The original Cannonball Run is a fond memory to those of us who recall the no-holds-barred road rally of the '70s. The brainchild of then-Car and Driver editor Brock Yates, the Run involved high-speed cars and Interstate shenanigans played out from New York to Los Angeles, with participants vying for cash prizes and doing their best to avoid speeding tickets along the way.
Then came the 55-mph speed limit, a police crackdown, and a spate of negative publicity, all of which spelled the end of America's most famous race held on public roads. After an 11-year hiatus, the Cannonball concept was off to Europe where, in 2000, entrepreneur Tim Porter began conducting annual competitions under the name "Cannonball Run Europe."
This Arctic White '07 C6 convertible would serve as Des and Hece's home during the six-day
After running seven of these events abroad, Porter decided it was time to bring the spirit of the original Cannonball home to the U.S. The first of these races-promoted under the name "The Great American Run"-took place from July 29th to August 4th, with participants undertaking a time-to-distance run from four cities-Atlanta, Miami, New York, and Washington D.C.-to Los Angeles.
VETTE magazine was invited to follow along with Netherlands native Des and Finlander Hece (they asked that we use only their first names) of the European auto enthusiast group Team Tangospeed (www.tangospeed.com), as they tackled the inaugural Run in an '07 C6 convertible. Their only goal? To make it across the country in six days while maintaining an average speed of exactly 61 mph.
Des pilots the now-graphics-plastered Vette through Miami's South Beach before the event.
This wasn't the team's first road rally, but it was their first American cross-country event, as well as their first time behind the wheel of a Vette. "We chose a Corvette because it's a real American icon. Add to that the concept of an all-American, six-day, coast-to-coast driving adventure, and you have a perfect match," Des tells us.
But what prompted this Euro duo to traverse the Atlantic, commandeer a drop-top Vette, and rally all the way from the tip of Florida to the California coastline? "Doing a coast-to-coast rally in the United States was one of my dreams for a long time," Des recalls. "As a writer for on-line rally magazine GTspirit (www.gtspirit.com), I stumbled upon the Great American Run back in November  and couldn't wait to do it myself. Until three weeks before the start of the race, it didn't look like I would be able to fulfill my dream. But then Hece became very interested, and we started talking. He managed to source the Corvette C6 at the very last minute, and we were good to go!"
The starting time clock was set at the event's launch point in Miami. Des and Hece would f
Given the "anything goes" nature of the original Cannonball, we were curious as to how the rules of the Great American Run were set up to discourage scofflaws. "The objective was not to get there first, but to complete the total distance at an average speed of 61 mph," Des explains. "Based on every day's start and arrival times and the distances [involved], it was possible to calculate our current average speed and the average speed required to [achieve] the overall average."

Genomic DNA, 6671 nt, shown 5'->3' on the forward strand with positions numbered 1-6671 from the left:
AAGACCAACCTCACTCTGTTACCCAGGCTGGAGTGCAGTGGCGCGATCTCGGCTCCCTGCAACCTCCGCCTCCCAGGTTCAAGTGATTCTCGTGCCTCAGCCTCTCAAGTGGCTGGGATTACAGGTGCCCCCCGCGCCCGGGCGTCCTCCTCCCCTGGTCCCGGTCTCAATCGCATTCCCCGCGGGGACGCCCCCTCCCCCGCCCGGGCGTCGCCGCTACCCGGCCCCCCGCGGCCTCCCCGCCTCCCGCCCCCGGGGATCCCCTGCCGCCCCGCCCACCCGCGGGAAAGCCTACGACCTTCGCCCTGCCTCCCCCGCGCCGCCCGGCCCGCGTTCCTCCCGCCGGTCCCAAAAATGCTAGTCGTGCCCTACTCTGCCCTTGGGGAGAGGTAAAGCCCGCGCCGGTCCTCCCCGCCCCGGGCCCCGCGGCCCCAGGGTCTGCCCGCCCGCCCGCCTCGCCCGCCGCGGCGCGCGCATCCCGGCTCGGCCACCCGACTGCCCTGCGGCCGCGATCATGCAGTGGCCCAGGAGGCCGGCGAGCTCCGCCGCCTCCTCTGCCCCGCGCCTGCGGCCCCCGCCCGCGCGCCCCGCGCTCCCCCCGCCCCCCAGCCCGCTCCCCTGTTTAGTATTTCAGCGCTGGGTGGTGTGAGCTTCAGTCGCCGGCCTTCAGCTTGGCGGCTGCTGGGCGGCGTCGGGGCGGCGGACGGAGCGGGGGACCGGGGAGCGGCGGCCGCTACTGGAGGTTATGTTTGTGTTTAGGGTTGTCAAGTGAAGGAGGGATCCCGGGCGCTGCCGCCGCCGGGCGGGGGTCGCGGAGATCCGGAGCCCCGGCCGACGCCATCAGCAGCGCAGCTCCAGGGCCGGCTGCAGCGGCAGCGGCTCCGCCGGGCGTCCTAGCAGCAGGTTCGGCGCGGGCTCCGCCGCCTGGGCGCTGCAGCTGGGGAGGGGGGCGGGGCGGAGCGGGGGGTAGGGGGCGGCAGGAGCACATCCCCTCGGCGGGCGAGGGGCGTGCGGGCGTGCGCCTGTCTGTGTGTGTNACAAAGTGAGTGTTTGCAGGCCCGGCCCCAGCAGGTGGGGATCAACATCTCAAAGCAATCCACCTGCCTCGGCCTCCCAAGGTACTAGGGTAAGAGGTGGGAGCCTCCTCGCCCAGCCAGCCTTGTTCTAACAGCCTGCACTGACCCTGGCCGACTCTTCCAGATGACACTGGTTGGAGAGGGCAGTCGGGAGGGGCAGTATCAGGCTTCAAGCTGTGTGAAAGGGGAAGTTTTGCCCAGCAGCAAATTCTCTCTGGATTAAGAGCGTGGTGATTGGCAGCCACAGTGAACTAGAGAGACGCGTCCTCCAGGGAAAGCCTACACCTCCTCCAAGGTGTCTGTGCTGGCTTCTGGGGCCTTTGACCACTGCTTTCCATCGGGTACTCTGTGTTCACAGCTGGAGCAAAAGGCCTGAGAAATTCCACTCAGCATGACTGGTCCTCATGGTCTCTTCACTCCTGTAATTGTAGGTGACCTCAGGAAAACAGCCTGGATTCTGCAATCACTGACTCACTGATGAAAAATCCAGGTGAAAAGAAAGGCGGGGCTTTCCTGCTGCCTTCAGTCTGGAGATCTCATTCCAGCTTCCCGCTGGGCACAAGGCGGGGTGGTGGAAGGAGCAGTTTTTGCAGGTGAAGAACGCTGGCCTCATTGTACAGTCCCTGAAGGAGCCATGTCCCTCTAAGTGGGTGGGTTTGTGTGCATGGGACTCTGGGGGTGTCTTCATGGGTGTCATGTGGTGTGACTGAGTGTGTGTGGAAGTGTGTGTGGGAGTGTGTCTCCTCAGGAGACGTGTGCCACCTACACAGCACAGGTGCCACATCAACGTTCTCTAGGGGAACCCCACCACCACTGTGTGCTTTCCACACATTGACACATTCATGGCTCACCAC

Cannonball Events founder Porter agrees, adding, "It is a safe and sensible rally that matches exotics against muscle cars. Anybody can be the winner."
Six fun-filled days in the C6 left the two Europeans with a lasting impression of the great American sports car. "We were certainly surprised by the fuel economy and the comfort inside," Des tells us. "We didn't drive with the roof down much, as the temperature was between 90 and 105 degrees (F) most of the time.
"The handling of the car was good fun, although the gearbox and the stability and traction controls are far from smooth...the TC kicks in like a huge axe at some points. At higher speeds, the soft suspension did not instill a lot of confidence, but up to 100 mph, it provided a very smooth ride.
A checkpoint girl signals the start of the event's first leg, from Miami to New Orleans.
"With the gearbox in sports mode and all electronic aids switched off, it's a great car to burn some rubber with. Everywhere you go, people turn their heads and ask you to rev it."
In the end, Des and Hece clocked an average speed of 61.016 mph over the 3,061-mile course. The speed was good enough to earn them a Second Place finish-a mere 0.008 second behind the Grand Prize winner.
Des says he'll be back next year for the Great American Run '08, once again behind the wheel of a Corvette. "I won't do it again in a convertible, simply because we drove with the roof up all the time. But I wouldn't mind taking a Z06 out for another coast-to-coast adventure," he says.
For 2008, event organizers are promising a $250,000 grand prize and a total purse that could go as high as four times that amount. For more information, visit www.thegreatamericanrun.com.
The pair pull into the hotel in New Orleans, concluding Day One of the Great American Run.
Day Two finds Des and Hece travelling from New Orleans to San Antonio. After stopping for
Day Three in San Antonio. "We left last, an hour after the checkpoint closed and two hours
Somebody forgot to warn the team that Smokeys in the rearview are closer than they appear.
Just past the Continental divide, the two encounter what they describe as "the slowest gas
Day Four, and the first three teams to reach Hoover Dam share stories of the drive from Tu
On Day Four, the pair pauses for a moment with the checkpoint girls in Las Vegas.
Des (left) and Hece are all smiles after finishing Second in the Great American Run. Their
Having made the trip in one piece, the Corvette poses in front of L.A.'s famous landmark.